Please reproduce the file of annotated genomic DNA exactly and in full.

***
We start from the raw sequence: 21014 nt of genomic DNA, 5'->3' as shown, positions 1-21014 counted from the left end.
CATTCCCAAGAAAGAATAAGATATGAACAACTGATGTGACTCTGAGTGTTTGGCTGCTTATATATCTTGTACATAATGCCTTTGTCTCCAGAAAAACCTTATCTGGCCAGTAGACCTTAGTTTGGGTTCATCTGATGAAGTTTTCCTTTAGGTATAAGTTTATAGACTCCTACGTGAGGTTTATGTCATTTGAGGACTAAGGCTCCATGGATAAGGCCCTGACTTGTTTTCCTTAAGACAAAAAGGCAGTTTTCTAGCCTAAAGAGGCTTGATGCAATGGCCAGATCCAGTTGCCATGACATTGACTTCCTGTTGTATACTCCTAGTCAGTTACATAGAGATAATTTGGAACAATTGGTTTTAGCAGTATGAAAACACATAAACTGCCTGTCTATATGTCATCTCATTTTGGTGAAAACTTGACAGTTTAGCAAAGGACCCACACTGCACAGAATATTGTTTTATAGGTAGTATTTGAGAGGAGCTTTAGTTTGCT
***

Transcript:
We start from the raw sequence: 21014 nt of genomic DNA, 5'->3' as shown, positions 1-21014 counted from the left end.
CATTCCCAAGAAAGAATAAGATATGAACAACTGATGTGACTCTGAGTGTTTGGCTGCTTATATATCTTGTACATAATGCCTTTGTCTCCAGAAAAACCTTATCTGGCCAGTAGACCTTAGTTTGGGTTCATCTGATGAAGTTTTCCTTTAGGTATAAGTTTATAGACTCCTACGTGAGGTTTATGTCATTTGAGGACTAAGGCTCCATGGATAAGGCCCTGACTTGTTTTCCTTAAGACAAAAAGGCAGTTTTCTAGCCTAAAGAGGCTTGATGCAATGGCCAGATCCAGTTGCCATGACATTGACTTCCTGTTGTATACTCCTAGTCAGTTACATAGAGATAATTTGGAACAATTGGTTTTAGCAGTATGAAAACACATAAACTGCCTGTCTATATGTCATCTCATTTTGGTGAAAACTTGACAGTTTAGCAAAGGACCCACACTGCACAGAATATTGTTTTATAGGTAGTATTTGAGAGGAGCTTTAGTTTGCT